Investing can be an emotional endeavor, especially during a period of changing market climates. Recognizing investor’s emotional biases is the first step towards rationalizing ones decision making and maintaining proper focus on long-term goals and investment strategies. So, what are the most common emotional biases?
One common emotional bias for investors is recency bias, the expectation that recent investment trends will continue into the future. In other words, investors tend to project their current mood into the future. They don’t see how things could deteriorate during a good market, so they buy high. Or, they don’t see how things could get any better in a down market, so they sell at a loss.
For example, out of the ten largest equity inflows since 1998, two occurred at the peak of the tech bubble and two were at the peak of the bubble preceding the financial crisis. Of the ten largest equity outflows, one occurred during the bottom of the tech bubble, and two occurred near the bottom-point of the financial crisis.
By maintaining a long-term investment plan that de-emphasizes short-term fluctuations, investors can focus on their short-, medium-, and long-term goals and not their monthly account performance.
Another emotional phenomenon is loss aversion, or the preferences of those who seek to avoid losses more than they wish to acquire gains. A famous experiment by cognitive psychologists Daniel Kahneman and Amos Tversky showed that participants disliked losses 2 to 3 times more than they enjoyed gains. For example, the average person would be more upset if they lost $20 than they would be happy if they had found $20.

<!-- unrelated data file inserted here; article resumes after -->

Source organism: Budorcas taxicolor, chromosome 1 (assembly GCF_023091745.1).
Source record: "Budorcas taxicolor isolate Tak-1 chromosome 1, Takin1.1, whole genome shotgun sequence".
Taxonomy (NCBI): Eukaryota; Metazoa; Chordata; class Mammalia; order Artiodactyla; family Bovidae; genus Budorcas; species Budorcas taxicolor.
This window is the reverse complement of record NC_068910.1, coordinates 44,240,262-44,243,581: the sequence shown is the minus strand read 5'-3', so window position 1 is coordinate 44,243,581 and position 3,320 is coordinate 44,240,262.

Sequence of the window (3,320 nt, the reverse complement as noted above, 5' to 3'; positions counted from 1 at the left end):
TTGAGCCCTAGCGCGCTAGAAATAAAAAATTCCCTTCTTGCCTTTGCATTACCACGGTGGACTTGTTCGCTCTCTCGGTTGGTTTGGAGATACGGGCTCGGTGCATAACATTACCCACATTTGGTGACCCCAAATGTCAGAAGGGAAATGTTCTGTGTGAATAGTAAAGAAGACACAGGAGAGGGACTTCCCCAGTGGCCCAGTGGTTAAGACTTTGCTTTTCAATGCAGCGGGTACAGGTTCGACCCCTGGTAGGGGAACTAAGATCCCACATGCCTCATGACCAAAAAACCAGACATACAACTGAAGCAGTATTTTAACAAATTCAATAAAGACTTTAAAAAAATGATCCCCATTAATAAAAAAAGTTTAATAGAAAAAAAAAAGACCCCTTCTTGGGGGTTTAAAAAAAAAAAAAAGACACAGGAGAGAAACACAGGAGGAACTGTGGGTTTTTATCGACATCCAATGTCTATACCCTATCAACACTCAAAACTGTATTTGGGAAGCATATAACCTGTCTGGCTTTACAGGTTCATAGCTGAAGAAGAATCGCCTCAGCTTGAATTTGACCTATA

Inside Edge Capital focuses on helping clients decide their level of investment risk through both conversations with you and by utilizing innovative industry tools. This technology is dynamic in that it forces people to answer the difficult question that many investors refrain from ever answering themselves: “How much risk am I capable of handling?”
Knowing that everyone reacts to drops, corrections and crashes differently, we can get ahead of this question to help clients express and understand what their loss threshold is. Seeking to align a client’s portfolio risk with their personal risk tolerance allows our clients to feel comfortable with their expected investment outcomes during any market environment.
A third common emotional bias is anchoring, or placing undue emphasis on a single point of reference. For example, many investors were focused deeply on recent presidential elections. While some were terrified by the results, others were euphoric. An investor’s personal situation, balance sheet, cash flows, portfolio diversification and many other variables should be viewed as more important to how one is investing versus who is the president. However, this single point of reference can skew emotions and decision making.
There are many types of emotional biases that exist in investing that advisors must take into account. Many investors are susceptible to being driven by emotions they believe will help rationalize the markets.
So let’s keep the lines of communication open and flowing, so that we can help you navigate investment markets.